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Korean Movies Feed on Raw Action

2008/09/01 | 951 views |  | Permalink | Source

Learn to read Korean in 90 minutes or less using visual associations
By Lee Hyo-won
Staff Reporter

Action movies show the human body twisting in unimaginable ways and engage the audience in the art of primal combat. Here come two films, one about the making of an unconventional action movie, and the other which documents the stuntmen who help make such films possible.

"Rough Cut": Stranger than Fiction

Bruce Lee and Chuck Norris's famous fight scene has made the 1979 film "Way of the Dragon" an action classic. Onscreen duels between top actors sell well, as demonstrated in this year's box office hits like "Public Enemy Returns" starring maverick actors Sul Kyung-gu and Jung Jae-young. Another visible trend here is the "toughening up" of melodrama heroes. It seems to have become a rite of passage set by Jang Dong-gun, who proved he's more than just a pretty face by adopting a thug persona in "Friend". Joo Jin-mo ("a LOVE") and Song Seung-heon ("Fate") followed.

"Rough Cut" combines these two marking points, and features two handsome stars kicking and punching each other. So Ji-sub makes a comeback as Gang Pae (which sounds similar to the Korean word for "thug"), a gangster that once dreamed of being an actor (the movie doesn't forget to include a snippet of So playing an extra in the Korean classic "Green Fish"). Opportunity comes knocking at the door when he crosses paths with Su Ta (which literally means "hit with the hand" and played by Kang Ji-hwan), a movie star with a reputation of being a thug. After sending another one of his co-stars to the emergency room, desperate Su Ta asks Gang Pae to star in his movie. The real-life thug accepts, but on the condition that the action sequences be real.

Unlike Catherine Breillat's film about filmmaking "Sex is Comedy", the two's off screen animosity fuels the filmmaking process: Su Ta reprimands Gang Pae's acting skills and calls him a low life scum, while Gang Pae knocks out Su Ta on the set and teases him for making a living mimicking others. Will Su Ta be able to realize the script and beat Gang Pae in the final scene?

The film tests the fine line between fiction and reality. The tumble in the mud at the end had the two male leads, who are actually good friends, punching each other. Despite action schooling, the actors were unable to stick to the choreography in the slippery mud.

The fighting aside, the combat in terms of screen presence is also worth watching. So is unforgettable in his role as a gangster who is scary but also very soulful and sexy in his black Armani suits. Kang also brings a freshness from his TV breaks, but So's radiating charisma outshines him.

After working as assistant director for Kim Ki-duk (who wrote the screenplay), Jang Hoon makes his directorial debut with this fun, experimental film about real action.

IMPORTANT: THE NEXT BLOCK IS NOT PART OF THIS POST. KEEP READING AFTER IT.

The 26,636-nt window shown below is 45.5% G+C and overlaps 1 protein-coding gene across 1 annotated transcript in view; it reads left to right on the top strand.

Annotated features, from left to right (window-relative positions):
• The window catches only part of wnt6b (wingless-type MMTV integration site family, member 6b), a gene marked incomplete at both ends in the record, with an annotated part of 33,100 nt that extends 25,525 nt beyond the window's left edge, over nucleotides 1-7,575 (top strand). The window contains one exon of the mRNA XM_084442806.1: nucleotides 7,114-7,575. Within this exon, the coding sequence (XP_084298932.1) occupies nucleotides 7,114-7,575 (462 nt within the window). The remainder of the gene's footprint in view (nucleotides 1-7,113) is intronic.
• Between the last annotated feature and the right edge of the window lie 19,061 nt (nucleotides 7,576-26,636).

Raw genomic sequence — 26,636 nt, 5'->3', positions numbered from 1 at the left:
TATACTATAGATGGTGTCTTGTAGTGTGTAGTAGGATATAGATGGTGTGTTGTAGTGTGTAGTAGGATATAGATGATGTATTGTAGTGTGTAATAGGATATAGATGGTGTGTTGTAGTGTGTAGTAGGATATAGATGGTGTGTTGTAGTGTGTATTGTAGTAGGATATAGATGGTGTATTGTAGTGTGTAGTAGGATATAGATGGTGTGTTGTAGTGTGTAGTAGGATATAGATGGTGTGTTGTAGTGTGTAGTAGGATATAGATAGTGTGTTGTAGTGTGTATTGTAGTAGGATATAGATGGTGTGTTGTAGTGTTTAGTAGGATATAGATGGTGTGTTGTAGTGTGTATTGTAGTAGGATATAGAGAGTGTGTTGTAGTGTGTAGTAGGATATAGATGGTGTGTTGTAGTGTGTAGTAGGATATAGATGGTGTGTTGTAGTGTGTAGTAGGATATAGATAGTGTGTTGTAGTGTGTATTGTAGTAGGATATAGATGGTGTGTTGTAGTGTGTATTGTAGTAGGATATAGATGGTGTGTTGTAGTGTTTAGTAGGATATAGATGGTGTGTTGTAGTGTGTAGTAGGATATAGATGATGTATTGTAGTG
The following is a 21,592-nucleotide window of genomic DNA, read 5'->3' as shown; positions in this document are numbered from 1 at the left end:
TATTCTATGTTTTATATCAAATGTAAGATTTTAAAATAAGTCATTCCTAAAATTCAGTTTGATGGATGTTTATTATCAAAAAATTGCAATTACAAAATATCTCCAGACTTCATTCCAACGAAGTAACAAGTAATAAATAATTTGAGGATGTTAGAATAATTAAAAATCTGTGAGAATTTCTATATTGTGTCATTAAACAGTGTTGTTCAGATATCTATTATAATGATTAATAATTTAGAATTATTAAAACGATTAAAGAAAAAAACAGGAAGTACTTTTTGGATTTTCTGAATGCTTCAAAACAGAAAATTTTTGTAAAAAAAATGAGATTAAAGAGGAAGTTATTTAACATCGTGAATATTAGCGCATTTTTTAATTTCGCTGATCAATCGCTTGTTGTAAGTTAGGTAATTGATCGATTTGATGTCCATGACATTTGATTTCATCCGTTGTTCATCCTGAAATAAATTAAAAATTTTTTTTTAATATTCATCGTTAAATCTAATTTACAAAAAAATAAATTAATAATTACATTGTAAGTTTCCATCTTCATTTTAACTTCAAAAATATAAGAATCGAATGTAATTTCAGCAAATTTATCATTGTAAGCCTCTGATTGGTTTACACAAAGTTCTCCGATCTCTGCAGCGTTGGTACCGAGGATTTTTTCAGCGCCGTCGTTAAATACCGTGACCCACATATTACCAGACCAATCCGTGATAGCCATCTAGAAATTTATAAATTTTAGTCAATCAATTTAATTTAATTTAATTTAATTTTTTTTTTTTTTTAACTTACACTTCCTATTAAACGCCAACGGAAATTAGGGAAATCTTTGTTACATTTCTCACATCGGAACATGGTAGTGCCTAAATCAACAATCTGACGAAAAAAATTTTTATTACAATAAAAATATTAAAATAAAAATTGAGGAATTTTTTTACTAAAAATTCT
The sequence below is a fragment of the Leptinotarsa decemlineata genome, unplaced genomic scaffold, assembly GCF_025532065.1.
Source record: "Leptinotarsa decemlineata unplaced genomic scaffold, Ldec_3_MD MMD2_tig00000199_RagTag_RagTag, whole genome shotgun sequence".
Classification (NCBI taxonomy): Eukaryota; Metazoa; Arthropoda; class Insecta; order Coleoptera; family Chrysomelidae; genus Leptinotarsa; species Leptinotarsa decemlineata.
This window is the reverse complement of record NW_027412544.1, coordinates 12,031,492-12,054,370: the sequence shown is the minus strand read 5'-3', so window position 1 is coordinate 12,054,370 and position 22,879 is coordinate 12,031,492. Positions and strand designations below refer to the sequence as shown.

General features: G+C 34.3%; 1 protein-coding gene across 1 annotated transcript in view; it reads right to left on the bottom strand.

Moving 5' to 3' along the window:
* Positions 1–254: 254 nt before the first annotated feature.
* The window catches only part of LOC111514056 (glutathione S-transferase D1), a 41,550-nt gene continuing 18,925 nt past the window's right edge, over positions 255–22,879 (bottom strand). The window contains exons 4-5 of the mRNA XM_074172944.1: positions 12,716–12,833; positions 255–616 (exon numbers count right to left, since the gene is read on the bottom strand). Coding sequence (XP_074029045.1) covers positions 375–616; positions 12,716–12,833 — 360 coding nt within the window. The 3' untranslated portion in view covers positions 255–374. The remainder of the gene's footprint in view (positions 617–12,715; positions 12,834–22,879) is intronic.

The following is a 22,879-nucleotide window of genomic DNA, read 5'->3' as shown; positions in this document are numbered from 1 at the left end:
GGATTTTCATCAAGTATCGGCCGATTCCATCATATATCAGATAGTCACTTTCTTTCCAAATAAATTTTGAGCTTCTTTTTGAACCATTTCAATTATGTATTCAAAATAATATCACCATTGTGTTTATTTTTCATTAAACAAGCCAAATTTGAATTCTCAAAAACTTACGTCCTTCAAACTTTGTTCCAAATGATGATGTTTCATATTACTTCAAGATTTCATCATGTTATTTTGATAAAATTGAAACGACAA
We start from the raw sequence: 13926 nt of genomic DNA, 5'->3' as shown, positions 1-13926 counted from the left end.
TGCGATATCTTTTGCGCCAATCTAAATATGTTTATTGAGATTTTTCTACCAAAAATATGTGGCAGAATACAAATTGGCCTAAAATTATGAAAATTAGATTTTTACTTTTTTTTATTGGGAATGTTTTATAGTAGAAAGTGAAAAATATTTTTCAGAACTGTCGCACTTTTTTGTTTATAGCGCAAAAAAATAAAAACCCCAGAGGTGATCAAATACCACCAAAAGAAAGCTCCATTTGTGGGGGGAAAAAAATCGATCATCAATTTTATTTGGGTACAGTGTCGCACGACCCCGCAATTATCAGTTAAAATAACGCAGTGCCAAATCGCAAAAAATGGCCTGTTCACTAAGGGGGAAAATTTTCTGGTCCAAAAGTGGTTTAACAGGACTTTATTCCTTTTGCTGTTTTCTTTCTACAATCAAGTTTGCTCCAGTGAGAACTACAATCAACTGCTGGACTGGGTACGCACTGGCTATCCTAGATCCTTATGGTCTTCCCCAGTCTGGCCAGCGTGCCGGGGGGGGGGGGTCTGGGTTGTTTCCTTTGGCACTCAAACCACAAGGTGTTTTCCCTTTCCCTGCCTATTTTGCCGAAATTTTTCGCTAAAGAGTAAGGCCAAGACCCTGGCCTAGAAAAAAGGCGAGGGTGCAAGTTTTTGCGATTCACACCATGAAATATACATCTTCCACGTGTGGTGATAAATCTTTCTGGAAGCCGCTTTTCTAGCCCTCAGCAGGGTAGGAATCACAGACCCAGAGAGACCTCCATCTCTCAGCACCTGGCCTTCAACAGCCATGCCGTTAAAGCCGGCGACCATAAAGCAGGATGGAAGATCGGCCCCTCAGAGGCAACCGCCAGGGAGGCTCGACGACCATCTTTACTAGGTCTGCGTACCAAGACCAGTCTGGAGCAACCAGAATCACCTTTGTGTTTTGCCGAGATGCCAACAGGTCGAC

"I was like the assistant director to director Bong", joked the director in a recent press preview about the film's characters, director Bong. Bong wishes to make a believable action movie, but ends up getting one that's all too real. The movie pokes fun at just about everything in the entertainment business, from the greedy producers to senseless directors and stuck up actresses. But it also sympathizes with stars unable to enjoy dates and other small pleasures in life.

"Rough Cut" has the jarring entertainment factor of "Fight Club" and the crude humor of "Sex is Comedy", but not without its own original color. It will be interesting to see the future works of director Jang. In theaters Sept. 11. 113 minutes. 15 and over. Distributed by STUDIO 2.0.

'Action Boys': Art of Stunt

In 2003, "Ong Bak" brought a new martial arts style to the big screen ― Muay Thai without wires. Tony Jaa's raw, bona fide action redefined how a martial arts movie could be crafted. New in theaters is a film about the nameless men who help make movies like "Rough Cut".

"Action Boys" documents the lives of five men, who are among the eight who make it through the hell training of action school. Se-jin must pay off a debt from getting a tattoo of a tiger on his back ― a fortuneteller had told him that his future depends on "piggybacking a tiger". Kwak Jin-seok became a hair stylist after falling in love with Winona Ryder in "Edward Scissor Hands" but now his best asset is his six-pack abs. Kwon Kwi-deok, who is skilled in freefalls and making cars flip over, is constantly falling off bridges and horses and recreating car accidents. While his high kick isn't perfect, Sin Seong-il makes the cut because of his good looks. Kwon Hyeok, while the youngest of the five, boasts the best skills.

They are action heroes. The documentary provides more laughter than reality TV shows and more touching drama than fiction, as the camera follows around the five eccentric men from auditions to dangerous shoots, and moreover, the quiet time of the day when they reaffirm their love for action, which makes the life-risking acts worthwhile.

Since its appearance at Jeonju International Film Festival this year, the documentary is drawing ticket sales at a fast rate. It will also appear in film festivals in Vancouver, New York and Japan. 110 minutes. 12 and over. Distributed by Sang Sang Madang.

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